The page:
Tips for Travel Insurance Agents: Assist Your Customer, But Protect Your Trust

When travel insurance claims are denied based on non-disclosure or failure to provide accurate medical information, it can easily generate tension or mistrust between the customer and the agent who sold and “processed” the policy.

This is especially so if the medical questionnaire is done verbally over the phone (or online) and the customer is unfamiliar with the medical terms used, or is unfamiliar with his or her own medical records, or simply unaware of the consequences of non-disclosure.

A claim denial comes as a shock to any insured person and the first reaction will often be to deflect the blame—to the doctor for not sharing pertinent medical information, to the wife for not properly completing her husband’s medical questionnaire, or to the agent who didn’t “take the time” to explain the medical terms or didn’t emphasize that any change in health status prior to the effective date of coverage had to be reported.

Fewer and fewer busy travellers manually complete their applications by themselves at their kitchen table. It’s much easier to do it by phone or online.

But convenience sometimes comes at a price. And if a claim is disputed, that price can be a damaged trust between agent and customer.


How can agents and brokers protect that trust?

  • Before administering any application, emphasize the penalties for providing inaccurate or incomplete information and warn your customer that the non-disclosed symptom or condition does not have to be related to the cause of the claim in order to invalidate the terms.
  • When administering a questionnaire, stick to the script and the questions as they are crafted. Have the applicant confirm, preferably by signature, that they understand the questions and terminology. Show them where they can find definitions and advise them to call their doctor if they are unsure about how to answer any of the questions.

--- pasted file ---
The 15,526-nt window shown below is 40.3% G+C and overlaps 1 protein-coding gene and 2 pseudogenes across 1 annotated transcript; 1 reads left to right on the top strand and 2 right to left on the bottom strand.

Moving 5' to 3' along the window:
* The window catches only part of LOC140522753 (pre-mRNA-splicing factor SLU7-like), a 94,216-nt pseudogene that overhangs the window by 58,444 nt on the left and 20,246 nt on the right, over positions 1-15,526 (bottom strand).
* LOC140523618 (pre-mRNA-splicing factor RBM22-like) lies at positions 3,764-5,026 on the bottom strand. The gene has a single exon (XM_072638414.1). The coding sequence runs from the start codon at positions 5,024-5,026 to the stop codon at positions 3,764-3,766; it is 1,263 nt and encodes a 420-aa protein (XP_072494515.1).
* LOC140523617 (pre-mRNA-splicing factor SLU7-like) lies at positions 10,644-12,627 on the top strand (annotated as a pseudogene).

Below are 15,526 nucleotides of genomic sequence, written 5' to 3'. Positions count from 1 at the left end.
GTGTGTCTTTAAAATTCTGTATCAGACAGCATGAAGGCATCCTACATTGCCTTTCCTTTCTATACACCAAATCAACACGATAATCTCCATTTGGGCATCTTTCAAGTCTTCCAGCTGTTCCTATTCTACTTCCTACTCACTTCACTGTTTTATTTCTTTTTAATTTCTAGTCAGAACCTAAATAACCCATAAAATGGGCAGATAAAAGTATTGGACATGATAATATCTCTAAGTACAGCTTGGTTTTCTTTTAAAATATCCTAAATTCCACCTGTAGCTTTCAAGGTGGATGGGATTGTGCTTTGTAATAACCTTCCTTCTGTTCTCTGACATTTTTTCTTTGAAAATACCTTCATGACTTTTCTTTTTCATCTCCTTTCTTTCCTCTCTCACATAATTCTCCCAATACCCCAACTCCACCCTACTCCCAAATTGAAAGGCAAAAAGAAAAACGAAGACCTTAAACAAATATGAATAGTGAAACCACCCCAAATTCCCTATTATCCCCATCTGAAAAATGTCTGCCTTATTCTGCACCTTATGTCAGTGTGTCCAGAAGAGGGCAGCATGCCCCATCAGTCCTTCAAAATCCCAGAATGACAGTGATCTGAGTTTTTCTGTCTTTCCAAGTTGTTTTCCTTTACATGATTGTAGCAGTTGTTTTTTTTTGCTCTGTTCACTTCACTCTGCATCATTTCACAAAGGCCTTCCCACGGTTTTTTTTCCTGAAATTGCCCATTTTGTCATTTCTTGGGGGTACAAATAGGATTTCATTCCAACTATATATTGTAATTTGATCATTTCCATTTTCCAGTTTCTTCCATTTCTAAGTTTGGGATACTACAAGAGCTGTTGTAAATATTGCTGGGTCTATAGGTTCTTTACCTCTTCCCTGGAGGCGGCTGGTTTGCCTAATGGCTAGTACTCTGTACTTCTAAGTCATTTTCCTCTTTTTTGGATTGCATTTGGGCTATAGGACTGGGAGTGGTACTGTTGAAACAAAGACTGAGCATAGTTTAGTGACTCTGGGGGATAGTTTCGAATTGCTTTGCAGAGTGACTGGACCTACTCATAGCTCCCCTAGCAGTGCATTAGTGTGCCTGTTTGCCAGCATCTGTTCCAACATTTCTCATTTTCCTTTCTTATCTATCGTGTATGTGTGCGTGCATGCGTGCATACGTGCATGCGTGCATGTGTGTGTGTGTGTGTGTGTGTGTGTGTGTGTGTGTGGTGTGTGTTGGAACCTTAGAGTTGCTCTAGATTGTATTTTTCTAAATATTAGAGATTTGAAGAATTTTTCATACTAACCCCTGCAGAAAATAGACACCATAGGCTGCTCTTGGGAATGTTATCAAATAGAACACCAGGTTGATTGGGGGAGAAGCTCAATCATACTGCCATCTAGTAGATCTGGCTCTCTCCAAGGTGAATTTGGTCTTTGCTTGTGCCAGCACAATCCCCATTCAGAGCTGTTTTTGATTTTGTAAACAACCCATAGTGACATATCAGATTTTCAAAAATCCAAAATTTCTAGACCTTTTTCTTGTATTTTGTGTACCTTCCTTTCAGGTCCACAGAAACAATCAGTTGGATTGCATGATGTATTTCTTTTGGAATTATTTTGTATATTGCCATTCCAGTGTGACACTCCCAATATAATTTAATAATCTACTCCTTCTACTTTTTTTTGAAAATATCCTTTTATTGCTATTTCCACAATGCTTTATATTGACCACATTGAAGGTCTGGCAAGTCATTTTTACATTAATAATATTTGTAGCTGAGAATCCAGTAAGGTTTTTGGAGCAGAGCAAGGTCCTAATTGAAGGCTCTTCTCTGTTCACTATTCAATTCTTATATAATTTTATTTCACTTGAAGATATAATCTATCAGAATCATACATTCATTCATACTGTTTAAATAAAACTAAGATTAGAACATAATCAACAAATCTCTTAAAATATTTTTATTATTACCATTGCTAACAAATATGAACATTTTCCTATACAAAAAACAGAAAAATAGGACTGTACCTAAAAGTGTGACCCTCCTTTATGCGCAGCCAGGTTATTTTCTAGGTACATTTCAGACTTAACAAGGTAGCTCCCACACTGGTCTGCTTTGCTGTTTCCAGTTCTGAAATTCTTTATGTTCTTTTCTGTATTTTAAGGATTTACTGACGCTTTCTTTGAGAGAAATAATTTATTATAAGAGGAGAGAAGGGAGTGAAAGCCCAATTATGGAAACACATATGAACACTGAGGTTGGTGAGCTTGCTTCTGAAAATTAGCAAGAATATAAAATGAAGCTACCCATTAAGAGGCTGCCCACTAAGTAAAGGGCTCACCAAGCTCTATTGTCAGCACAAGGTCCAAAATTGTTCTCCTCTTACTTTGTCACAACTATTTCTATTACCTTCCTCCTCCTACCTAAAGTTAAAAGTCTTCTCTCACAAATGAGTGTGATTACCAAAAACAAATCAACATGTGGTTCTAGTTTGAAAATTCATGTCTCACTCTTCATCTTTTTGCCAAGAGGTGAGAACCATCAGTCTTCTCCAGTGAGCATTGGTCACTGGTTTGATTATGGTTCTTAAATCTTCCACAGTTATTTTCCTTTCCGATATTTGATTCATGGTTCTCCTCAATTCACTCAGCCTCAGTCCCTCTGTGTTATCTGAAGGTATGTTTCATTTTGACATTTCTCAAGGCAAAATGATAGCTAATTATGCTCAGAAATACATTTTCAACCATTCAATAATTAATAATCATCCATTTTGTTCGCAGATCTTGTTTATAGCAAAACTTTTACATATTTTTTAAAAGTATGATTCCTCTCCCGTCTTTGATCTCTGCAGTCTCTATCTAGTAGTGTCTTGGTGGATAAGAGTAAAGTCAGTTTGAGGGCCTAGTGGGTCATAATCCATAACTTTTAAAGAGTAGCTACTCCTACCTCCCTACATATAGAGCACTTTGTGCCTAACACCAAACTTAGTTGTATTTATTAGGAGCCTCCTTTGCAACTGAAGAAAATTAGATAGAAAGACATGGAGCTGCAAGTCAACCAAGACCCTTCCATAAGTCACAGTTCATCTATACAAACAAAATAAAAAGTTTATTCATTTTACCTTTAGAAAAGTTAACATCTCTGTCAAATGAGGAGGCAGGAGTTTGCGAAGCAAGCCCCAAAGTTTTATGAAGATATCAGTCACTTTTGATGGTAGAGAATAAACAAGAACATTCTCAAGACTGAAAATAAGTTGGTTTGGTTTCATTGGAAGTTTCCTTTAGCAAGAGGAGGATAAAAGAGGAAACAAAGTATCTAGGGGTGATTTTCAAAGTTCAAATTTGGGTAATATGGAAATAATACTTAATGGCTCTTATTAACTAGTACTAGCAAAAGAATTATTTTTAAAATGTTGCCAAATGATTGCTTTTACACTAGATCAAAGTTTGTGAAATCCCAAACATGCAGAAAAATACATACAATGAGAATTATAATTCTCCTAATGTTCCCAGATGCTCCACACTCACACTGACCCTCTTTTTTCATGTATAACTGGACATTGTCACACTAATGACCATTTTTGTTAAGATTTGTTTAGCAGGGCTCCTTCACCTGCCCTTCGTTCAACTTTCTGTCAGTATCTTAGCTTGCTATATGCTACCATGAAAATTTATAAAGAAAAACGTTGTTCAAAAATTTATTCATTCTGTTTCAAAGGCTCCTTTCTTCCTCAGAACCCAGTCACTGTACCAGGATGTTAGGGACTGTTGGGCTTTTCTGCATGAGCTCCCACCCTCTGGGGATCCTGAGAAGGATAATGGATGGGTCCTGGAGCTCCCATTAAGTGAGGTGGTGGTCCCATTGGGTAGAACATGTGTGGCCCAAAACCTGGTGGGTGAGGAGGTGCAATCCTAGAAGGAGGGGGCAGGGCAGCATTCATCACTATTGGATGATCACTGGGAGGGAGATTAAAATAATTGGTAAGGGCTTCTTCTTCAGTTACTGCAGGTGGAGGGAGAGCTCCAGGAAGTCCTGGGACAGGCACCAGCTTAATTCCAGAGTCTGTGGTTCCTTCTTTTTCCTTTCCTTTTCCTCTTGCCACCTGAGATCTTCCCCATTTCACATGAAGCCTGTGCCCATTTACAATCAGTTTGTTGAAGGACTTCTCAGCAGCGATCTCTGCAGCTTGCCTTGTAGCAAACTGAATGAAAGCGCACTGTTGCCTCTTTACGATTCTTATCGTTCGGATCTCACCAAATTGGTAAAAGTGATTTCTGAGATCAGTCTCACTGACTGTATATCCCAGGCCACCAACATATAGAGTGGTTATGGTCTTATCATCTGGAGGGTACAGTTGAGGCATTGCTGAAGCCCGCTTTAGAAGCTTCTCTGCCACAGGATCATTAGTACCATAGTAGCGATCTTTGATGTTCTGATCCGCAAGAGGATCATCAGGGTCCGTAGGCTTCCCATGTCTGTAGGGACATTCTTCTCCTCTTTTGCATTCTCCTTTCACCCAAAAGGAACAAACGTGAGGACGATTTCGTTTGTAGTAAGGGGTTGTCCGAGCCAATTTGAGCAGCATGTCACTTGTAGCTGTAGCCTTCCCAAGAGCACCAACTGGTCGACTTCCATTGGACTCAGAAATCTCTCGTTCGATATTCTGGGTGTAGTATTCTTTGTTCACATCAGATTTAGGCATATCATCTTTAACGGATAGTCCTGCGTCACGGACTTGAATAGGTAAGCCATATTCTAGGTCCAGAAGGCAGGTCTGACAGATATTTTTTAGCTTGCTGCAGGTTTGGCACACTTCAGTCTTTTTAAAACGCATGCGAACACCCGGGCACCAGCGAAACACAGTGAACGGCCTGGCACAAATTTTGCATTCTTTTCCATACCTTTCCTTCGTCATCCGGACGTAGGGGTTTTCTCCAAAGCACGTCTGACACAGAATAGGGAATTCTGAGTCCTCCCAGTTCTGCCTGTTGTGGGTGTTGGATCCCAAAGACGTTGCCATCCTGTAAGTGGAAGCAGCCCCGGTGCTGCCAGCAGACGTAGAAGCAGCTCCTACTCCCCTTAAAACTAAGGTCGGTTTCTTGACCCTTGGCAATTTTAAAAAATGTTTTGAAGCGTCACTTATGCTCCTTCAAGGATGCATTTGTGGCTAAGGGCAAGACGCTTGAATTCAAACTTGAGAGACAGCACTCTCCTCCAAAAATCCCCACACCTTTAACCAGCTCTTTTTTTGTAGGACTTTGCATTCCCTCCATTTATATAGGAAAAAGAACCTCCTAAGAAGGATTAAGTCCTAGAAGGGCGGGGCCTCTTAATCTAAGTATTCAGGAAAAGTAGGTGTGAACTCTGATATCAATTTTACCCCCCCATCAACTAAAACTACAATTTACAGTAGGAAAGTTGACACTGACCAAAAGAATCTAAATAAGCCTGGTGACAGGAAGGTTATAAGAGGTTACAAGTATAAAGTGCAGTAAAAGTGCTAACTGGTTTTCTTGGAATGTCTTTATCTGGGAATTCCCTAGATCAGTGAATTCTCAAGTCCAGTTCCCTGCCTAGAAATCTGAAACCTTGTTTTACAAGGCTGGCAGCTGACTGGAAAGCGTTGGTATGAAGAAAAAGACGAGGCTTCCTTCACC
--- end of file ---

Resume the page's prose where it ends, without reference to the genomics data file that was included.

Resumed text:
• Emphasize that they must examine the completed questionnaire and confirm, preferably by signature, that the answers they have given have been properly recorded, and that they understand the consequences of non-disclosure.
  • Explain that it is their responsibility to tell you or the insurer of any change in their health status before the policy goes into effect—that means any new or recurring symptoms, tests, medications, medical referrals or other changes in their health status. And keep precise notes of any such notification. Record their call if you can. It’s not enough to explain what procedure you normally use in recording such post-application notifications. Be specific about the case in question: did they notify you, when, how, and what was said? Contemporaneous notes, or better yet a recorded phone call (properly disclosed), carry weight should the case be elevated to ombudsman review or legal action.
  • The bottom line your client must understand is that the application being submitted is their application. You may have assisted, but the information provided is their responsibility.

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